Jim Potter, retired deputy sheriff, is enjoying the change of pace which allows him more time for writing (that is, when he and his wife, Alex, aren’t line dancing in Hutchinson, KS).
He has just published his first children’s book, K-9 Kudzu: Observations of a Working Dog Who Loves to Play that introduces the world of law enforcement to young readers, ages 10-12. This educational book is accurate and true so it may be considered non-fiction. However, K-9 Kudzu, a German shepherd dog, is the narrator of the book. Since dogs don’t speak or write English, does that mean the book should be classified as fiction?
K-9 Kudzu’s police partner is Deputy Tom Jennings, the later a recurring character in Potter’s literary work.
The color illustrations in K-9 Kudzu are outstanding. They encourage the reader to have fun while learning. The questions at the end of each chapter are thoughtful and will encourage discussion.
When the author’s not at a book signing or giving an author talk at a school, he may be working on a sequel to K-9 Kudzu. It will follow the children of Tom and Jesse Jennings as they participate in dog training at the local kennel club.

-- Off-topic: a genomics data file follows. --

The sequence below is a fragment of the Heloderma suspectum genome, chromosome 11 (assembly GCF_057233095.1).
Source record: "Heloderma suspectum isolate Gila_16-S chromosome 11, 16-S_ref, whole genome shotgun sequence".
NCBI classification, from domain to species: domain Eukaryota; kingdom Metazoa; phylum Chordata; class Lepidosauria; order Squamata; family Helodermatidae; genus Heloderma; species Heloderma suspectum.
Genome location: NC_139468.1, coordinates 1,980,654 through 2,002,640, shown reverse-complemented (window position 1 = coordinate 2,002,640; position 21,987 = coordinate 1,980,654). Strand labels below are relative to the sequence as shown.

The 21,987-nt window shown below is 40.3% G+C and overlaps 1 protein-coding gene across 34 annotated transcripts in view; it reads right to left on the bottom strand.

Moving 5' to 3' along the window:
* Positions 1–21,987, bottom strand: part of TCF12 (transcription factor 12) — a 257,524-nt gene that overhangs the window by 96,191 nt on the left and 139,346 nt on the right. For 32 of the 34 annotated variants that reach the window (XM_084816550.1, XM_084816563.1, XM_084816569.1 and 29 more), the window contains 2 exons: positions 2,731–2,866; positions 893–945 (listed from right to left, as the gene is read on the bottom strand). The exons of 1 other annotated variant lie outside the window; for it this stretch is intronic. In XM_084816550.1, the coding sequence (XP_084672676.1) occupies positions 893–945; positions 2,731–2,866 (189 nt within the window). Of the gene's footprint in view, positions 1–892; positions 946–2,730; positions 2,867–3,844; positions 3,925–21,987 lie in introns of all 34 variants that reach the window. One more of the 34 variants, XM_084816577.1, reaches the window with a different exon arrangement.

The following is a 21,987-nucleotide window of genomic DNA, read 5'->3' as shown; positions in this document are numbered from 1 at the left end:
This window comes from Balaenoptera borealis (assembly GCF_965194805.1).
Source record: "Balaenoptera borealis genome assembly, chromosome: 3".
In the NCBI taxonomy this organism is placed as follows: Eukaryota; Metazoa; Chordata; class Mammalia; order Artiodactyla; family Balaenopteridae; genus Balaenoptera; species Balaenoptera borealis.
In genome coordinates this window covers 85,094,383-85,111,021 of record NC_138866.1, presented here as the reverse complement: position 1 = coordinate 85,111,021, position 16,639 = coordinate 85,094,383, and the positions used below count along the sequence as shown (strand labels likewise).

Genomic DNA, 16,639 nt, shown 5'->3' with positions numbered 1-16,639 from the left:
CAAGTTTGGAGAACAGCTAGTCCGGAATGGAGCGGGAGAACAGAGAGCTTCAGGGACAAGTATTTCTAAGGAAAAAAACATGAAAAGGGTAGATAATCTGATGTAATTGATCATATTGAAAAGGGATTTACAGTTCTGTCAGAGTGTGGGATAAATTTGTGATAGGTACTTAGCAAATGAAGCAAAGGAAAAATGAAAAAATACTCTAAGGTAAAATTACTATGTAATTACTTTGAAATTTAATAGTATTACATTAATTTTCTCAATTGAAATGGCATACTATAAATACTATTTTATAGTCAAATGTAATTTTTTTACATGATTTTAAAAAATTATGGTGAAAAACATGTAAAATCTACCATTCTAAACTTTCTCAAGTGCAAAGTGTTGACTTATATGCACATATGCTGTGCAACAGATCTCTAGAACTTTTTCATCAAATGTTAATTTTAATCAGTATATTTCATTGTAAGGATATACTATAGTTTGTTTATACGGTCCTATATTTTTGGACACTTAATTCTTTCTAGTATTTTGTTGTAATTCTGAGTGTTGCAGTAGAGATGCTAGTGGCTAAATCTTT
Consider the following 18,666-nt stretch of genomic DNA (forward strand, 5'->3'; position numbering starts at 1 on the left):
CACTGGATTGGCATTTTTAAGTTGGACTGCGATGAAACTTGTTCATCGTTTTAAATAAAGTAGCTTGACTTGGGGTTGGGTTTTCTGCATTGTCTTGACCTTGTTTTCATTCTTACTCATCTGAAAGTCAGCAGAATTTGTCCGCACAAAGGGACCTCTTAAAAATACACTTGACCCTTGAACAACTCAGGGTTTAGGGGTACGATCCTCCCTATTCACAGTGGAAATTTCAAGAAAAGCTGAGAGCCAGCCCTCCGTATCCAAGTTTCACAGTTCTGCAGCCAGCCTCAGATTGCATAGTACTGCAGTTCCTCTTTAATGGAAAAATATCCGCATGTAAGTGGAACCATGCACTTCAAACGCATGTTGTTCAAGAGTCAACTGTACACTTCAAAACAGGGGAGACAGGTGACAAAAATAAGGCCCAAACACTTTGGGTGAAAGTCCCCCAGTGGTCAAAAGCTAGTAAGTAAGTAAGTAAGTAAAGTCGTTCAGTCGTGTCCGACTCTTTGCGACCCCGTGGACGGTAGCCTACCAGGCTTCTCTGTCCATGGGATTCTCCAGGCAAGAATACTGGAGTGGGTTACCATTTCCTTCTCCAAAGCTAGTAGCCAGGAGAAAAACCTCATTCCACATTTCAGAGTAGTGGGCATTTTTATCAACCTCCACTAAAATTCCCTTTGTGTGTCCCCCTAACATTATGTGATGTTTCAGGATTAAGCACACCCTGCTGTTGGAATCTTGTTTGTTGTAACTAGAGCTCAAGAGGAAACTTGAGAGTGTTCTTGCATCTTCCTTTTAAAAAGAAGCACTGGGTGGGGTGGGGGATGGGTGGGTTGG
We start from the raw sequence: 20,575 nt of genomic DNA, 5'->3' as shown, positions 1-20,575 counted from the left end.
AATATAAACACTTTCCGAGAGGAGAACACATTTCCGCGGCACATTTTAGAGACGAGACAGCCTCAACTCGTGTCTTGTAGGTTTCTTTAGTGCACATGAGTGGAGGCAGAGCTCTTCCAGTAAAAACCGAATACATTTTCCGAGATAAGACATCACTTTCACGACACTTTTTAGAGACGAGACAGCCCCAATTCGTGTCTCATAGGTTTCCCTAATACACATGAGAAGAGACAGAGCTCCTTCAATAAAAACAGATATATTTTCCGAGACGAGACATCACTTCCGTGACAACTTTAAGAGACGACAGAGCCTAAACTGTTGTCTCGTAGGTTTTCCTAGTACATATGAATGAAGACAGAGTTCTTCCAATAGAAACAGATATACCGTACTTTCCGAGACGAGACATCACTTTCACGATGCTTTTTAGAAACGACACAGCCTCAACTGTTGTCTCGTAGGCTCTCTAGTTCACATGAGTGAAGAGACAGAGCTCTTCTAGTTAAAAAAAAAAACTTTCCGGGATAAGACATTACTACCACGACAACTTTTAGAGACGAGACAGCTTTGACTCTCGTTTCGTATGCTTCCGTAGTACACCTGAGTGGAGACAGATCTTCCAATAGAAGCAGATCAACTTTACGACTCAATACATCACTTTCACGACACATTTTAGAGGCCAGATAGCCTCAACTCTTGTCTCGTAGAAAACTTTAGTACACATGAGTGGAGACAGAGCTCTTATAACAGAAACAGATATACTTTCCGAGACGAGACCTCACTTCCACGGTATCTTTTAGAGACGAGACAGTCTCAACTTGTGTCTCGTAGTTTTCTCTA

A year ago, Jim published Deputy Jennings Meets the Amish, a novella. Jennings is a caring cop, a patrol officer for the Cottonwood County Sheriff’s Office. He doesn’t understand the Old Order Amish and they don’t understand him.
After being assigned to investigate the theft of soil from a county ditch, Jennings meets Mrs. Rosanna Borntrager Yoder. Rosanna and Adam (her husband) help Jennings begin to learn how the Amish and the English are different, and alike.
The four core values that are embedded in the story include: faith, family, community, and simplicity.
Taking Back the Bullet: Trajectories of Self-Discovery is a contemporary, character-driven novel about people who are stigmatized. However, once they discover their true identities, each is empowered to begin the journey of life’s purpose.
The multi-layered stories explore the themes of stigma, identity, and self-discovery. The novel is an escape into reality.
Potter’s first book, Cop in the Classroom: Lessons I’ve Learned, Tales I’ve Told, is a police memoir. It has an abundance of police stories from his professional career as a deputy sheriff and school resource officer. The thirty-three chapters give an insider’s look at the emotional experiences behind the badge—and life lessons for us all.
Under the Radar: Race at School, Potter’s first play, has been used at appreciating diversity workshops and for classroom studies due to its thought-provoking points of view on race and culture.